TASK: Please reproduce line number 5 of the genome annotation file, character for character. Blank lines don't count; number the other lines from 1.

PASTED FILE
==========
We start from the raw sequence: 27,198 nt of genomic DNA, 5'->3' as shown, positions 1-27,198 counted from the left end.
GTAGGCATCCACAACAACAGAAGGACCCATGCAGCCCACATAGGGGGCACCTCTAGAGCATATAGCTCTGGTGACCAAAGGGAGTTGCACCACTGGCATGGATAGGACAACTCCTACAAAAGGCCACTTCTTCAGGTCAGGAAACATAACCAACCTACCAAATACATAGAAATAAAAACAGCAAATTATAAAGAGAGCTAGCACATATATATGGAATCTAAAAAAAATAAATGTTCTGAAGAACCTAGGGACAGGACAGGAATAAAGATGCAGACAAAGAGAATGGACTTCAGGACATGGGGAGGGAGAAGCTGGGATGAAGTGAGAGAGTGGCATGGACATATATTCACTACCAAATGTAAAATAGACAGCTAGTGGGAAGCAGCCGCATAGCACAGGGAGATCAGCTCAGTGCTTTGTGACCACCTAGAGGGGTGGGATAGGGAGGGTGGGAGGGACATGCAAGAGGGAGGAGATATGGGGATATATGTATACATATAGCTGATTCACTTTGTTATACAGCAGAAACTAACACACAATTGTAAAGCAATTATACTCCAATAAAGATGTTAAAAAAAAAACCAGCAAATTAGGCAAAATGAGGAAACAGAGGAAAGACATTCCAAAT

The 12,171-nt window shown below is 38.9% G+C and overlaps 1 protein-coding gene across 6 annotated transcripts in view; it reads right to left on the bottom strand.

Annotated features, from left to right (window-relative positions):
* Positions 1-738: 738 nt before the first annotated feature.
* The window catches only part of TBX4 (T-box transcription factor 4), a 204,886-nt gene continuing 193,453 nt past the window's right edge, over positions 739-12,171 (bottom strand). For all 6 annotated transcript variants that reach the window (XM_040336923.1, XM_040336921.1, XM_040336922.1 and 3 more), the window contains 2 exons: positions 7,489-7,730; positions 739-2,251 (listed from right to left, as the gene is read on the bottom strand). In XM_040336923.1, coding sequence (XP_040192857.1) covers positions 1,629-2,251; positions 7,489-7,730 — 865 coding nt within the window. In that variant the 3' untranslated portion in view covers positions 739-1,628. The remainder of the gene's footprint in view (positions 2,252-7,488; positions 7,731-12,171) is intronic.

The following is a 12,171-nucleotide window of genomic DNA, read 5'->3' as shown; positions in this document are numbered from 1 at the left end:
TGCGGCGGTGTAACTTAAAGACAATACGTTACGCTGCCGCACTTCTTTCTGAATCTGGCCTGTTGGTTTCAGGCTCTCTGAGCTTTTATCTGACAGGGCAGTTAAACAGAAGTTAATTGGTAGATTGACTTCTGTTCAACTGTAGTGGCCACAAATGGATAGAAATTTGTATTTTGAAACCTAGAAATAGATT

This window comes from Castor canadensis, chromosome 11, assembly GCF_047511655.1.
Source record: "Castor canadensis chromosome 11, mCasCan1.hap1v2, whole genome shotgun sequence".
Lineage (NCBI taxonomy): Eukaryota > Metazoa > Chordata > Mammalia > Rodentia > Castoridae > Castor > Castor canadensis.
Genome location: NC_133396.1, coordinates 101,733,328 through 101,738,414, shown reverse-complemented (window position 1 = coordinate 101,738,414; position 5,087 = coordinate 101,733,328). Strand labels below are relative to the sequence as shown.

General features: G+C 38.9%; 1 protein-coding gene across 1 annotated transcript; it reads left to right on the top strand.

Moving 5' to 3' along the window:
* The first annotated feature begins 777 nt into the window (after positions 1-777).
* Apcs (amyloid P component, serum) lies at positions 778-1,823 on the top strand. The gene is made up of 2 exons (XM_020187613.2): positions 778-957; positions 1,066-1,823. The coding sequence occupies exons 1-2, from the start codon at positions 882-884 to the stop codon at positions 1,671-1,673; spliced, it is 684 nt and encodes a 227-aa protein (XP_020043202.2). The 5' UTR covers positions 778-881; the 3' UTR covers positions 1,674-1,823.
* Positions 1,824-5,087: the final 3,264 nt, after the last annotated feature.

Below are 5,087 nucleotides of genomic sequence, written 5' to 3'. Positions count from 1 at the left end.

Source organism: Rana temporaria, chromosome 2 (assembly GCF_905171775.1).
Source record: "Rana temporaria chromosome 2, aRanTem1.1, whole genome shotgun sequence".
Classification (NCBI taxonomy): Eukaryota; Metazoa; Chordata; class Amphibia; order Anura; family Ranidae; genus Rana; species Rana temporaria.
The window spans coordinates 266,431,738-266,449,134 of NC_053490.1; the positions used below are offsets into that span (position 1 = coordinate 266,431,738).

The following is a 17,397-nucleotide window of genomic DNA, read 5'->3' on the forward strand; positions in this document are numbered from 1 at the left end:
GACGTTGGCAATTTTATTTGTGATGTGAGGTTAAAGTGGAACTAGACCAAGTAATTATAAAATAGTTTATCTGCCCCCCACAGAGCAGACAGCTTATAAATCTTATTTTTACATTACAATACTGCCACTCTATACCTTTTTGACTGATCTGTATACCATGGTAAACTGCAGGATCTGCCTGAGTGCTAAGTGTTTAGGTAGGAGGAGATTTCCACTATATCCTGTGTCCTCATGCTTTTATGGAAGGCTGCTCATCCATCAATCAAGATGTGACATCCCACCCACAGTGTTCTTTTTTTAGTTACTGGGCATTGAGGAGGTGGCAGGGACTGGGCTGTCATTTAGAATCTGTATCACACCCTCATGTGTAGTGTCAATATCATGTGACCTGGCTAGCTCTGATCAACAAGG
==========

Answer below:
* Positions 1-738: 738 nt before the first annotated feature.